Would You Eat Lab-Grown Shrimp?
A startup is developing an algae-based substitute for the world's most-consumed seafood.
There's progress in the world of lab-grown meat. In 2013, the world's firstin vitro burger cost a third of a billion dollars, and now scientists say they can make one for just nine bucks. Other tissue engineers have turned their attention to meatballs. But are researchers working with the same fervor on in vitro seafood? Our oceans are rapidly losing their once-great populations of species like bluefin tuna, and indistinguishable alternatives could allow stocks to replenish without compromising omakase experiences. The answer, Gizmodo reports, is not exactly. The piece then relates a story that's equally promising, fascinating and nauseating:
"In 2002, Morris Benjaminson, a professor emeritus at Touru University, received a small grant from NASA to explore the possibility of lab-grown meat, with the idea that future astronauts might use the technology to enjoy steak nights in space. In a rather grisly experiment, Benjaminson and his colleagues excised chunks of goldfish muscle from live fish and dunked them in vats of fetal bovine serum, a nutrient-rich cocktail brewed from the blood of unborn calves. After about a week, the severed fish chunks had grown in size by 14 percent and resembled small filets."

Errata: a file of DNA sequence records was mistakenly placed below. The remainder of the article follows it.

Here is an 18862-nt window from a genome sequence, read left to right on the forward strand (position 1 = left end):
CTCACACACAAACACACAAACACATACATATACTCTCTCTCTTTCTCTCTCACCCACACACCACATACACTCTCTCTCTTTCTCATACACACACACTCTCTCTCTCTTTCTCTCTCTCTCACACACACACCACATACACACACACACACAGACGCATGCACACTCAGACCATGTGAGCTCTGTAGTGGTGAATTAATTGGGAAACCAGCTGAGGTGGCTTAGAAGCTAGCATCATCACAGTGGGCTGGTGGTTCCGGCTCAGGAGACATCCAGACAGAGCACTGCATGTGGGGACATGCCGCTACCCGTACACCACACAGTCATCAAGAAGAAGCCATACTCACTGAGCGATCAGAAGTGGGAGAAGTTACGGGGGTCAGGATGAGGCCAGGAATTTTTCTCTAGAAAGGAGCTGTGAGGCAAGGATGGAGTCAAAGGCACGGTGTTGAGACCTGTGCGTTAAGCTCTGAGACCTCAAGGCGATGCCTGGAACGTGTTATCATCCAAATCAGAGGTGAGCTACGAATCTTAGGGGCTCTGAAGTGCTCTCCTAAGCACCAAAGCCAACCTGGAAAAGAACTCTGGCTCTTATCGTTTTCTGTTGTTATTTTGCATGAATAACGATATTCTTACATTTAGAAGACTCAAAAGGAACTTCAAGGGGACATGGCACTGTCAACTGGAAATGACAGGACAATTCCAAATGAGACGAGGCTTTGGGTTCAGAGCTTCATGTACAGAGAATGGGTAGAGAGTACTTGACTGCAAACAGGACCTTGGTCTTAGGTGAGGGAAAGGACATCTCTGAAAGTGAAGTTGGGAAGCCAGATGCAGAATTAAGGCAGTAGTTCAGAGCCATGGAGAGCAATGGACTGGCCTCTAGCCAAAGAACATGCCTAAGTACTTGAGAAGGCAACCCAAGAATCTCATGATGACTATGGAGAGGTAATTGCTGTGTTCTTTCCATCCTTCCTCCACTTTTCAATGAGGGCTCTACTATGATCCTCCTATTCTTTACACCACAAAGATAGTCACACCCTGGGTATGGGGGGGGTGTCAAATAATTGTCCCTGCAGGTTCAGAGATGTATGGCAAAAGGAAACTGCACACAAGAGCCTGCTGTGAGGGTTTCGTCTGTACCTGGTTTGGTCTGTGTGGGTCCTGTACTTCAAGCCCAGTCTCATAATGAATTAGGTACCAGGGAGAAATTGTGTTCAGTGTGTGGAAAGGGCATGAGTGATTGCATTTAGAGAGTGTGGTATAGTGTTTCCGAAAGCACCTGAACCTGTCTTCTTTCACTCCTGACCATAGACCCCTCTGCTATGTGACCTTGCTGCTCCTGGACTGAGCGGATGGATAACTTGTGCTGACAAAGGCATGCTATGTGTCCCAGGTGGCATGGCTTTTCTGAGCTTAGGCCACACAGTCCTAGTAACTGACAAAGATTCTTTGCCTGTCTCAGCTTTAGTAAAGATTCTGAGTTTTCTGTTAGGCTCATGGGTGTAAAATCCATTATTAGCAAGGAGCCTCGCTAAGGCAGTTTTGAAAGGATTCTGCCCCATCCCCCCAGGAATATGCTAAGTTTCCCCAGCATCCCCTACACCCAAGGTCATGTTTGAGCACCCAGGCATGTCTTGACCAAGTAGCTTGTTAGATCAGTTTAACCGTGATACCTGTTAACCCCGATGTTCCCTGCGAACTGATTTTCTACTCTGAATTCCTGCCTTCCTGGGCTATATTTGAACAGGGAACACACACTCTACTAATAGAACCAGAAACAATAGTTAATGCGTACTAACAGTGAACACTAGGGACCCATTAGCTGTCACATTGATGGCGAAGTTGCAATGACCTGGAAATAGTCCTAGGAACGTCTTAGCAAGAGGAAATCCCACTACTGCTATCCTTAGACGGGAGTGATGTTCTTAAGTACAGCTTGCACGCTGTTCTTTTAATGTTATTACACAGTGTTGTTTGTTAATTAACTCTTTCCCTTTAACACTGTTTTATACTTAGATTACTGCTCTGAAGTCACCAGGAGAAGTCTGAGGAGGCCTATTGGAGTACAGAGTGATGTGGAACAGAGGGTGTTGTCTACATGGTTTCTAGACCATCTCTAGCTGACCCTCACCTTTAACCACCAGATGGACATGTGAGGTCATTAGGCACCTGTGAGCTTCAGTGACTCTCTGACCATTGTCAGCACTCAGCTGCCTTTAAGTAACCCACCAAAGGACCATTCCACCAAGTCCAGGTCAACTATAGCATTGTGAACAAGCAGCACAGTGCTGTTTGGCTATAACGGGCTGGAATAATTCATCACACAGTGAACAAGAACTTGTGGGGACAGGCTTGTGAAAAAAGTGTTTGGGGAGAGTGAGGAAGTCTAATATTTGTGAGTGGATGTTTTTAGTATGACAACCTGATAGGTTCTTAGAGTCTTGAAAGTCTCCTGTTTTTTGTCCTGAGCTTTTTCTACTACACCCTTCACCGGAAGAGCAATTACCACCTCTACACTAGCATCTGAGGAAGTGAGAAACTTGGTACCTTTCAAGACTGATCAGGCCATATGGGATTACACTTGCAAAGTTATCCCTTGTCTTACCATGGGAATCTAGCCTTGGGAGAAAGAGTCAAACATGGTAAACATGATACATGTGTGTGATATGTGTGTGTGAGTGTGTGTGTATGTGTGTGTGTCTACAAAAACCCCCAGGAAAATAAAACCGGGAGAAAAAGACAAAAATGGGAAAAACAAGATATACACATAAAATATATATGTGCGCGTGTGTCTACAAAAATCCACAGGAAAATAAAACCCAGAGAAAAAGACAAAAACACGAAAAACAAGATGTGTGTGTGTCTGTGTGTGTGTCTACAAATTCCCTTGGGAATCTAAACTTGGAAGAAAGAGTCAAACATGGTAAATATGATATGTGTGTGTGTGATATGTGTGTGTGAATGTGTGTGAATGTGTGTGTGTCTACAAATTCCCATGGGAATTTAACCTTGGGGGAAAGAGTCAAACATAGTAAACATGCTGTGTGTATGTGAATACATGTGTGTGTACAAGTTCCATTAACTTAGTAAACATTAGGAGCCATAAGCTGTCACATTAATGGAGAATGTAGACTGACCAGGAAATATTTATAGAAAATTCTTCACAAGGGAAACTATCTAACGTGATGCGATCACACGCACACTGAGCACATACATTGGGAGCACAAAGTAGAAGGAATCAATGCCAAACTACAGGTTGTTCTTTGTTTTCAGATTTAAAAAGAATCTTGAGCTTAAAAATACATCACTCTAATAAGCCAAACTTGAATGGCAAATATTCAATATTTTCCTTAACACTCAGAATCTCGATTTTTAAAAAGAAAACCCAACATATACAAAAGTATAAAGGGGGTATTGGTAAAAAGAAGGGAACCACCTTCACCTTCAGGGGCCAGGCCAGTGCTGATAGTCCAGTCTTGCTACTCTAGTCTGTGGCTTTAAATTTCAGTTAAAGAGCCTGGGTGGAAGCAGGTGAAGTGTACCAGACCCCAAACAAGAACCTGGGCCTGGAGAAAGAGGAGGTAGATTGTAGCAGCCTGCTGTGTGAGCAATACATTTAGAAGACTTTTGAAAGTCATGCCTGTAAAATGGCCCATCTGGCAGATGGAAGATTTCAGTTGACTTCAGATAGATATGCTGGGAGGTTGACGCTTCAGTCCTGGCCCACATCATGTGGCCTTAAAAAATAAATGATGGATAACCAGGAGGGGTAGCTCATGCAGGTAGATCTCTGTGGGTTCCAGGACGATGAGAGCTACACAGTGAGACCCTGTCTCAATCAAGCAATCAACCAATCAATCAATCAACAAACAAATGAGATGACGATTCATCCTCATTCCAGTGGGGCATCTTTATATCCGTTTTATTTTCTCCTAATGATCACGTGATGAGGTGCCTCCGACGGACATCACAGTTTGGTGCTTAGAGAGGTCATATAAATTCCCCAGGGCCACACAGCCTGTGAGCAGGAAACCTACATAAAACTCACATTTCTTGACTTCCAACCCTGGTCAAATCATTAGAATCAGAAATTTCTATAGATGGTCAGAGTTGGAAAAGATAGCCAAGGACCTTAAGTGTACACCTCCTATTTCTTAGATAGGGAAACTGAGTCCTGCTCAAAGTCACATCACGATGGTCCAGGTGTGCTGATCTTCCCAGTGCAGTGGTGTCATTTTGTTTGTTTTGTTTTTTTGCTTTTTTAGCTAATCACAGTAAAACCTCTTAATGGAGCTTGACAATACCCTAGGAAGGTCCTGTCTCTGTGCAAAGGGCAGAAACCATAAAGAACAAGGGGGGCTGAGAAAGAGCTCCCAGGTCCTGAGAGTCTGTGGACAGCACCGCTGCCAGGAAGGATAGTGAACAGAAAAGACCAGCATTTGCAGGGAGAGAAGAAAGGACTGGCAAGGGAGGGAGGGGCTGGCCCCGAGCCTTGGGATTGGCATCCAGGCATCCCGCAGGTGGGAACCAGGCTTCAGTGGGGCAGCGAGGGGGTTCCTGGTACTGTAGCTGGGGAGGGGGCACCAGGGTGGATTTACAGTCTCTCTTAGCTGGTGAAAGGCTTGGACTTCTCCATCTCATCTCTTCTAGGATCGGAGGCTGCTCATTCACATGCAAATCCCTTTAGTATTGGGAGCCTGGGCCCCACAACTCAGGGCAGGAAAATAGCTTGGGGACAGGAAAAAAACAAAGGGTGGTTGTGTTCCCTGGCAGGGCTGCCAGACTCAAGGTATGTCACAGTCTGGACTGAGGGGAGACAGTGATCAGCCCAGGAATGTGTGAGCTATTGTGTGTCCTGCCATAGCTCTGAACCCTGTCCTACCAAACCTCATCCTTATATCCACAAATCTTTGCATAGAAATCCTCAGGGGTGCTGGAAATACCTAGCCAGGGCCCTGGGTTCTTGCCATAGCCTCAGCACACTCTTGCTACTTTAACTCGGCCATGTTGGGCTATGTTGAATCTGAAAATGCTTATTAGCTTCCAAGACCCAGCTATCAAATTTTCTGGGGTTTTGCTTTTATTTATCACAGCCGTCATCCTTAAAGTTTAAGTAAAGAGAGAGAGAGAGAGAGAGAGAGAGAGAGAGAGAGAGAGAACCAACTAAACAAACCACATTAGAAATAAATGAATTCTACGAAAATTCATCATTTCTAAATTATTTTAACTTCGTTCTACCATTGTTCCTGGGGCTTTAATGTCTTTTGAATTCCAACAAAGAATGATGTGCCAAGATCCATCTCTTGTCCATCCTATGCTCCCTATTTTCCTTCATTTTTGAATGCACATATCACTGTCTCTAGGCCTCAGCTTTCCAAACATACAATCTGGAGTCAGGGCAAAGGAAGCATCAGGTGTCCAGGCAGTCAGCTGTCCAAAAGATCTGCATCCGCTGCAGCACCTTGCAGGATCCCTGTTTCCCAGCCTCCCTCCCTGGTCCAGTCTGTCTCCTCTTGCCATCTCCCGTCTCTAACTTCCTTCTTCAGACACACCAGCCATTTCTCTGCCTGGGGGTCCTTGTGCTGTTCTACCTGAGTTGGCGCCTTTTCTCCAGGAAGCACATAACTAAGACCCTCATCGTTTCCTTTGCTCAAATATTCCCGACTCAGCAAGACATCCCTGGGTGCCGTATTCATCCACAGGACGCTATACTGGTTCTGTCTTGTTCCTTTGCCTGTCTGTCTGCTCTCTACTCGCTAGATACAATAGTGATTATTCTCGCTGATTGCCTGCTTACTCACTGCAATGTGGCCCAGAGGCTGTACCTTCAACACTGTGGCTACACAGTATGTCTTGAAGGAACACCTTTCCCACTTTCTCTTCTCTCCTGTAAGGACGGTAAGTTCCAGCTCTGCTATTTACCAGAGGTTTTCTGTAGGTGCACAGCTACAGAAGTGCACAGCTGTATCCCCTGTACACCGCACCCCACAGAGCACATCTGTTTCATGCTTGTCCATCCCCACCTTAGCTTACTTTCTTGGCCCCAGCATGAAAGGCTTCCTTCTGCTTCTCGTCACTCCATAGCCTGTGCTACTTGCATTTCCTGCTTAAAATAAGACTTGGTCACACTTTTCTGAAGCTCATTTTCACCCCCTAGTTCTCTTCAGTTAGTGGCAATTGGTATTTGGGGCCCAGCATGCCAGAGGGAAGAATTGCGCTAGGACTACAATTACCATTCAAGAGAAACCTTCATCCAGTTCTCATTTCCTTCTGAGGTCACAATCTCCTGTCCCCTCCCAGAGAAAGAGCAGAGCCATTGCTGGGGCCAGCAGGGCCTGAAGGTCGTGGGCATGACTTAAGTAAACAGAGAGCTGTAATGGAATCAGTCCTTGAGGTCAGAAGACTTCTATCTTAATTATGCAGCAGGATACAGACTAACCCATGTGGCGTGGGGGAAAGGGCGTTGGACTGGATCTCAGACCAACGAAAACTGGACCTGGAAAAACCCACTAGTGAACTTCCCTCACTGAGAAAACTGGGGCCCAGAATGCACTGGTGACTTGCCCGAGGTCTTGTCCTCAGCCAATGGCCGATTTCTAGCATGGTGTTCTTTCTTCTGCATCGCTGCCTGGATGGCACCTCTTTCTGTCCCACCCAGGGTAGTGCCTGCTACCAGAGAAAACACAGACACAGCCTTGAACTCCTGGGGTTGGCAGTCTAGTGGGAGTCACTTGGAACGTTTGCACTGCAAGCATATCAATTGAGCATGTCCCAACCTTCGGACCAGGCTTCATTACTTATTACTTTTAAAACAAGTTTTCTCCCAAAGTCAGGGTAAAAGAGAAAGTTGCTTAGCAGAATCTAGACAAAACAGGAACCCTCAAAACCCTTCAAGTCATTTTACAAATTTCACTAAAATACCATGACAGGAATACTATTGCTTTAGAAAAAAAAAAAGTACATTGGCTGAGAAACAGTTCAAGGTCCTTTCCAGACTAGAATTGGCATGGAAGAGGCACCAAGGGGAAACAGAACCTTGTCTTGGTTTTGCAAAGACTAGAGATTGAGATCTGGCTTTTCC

Benjaminson found the results encouraging ("You can get a lot of goldfish for the cost of a cow,” he told Gizmodo), but NASA never followed up. Years later, one of Silicon Valley's hottest food startups is New Wave Foods, which is using algae to create a shrimp substitute. Cultured meat, it isn't (and as any vegetarian can tell you, faux shrimp has been around forever in some meat-free Chinese restaurants), but it could solve environmental problems. New Wave wants to keep its prices low, which suggests it could compete with unsustainably farmed shrimp.
But Benjaminson's artificially-enlarged fillets won't be going into production any time soon, and that might be just as well. While lab-grown meat is often touted in headlines as an environmental and ethical savior, that's not the view of Oron Catts, an artist and engineer who once successfully produced a small amount of frog tissue: “Many say that in vitro meat is a way to solve resource problems,” he told Gizmodo. “I find that to be problematic. I think it makes a lot more sense to say this could be a luxury good, one that develops along with molecular gastronomy.”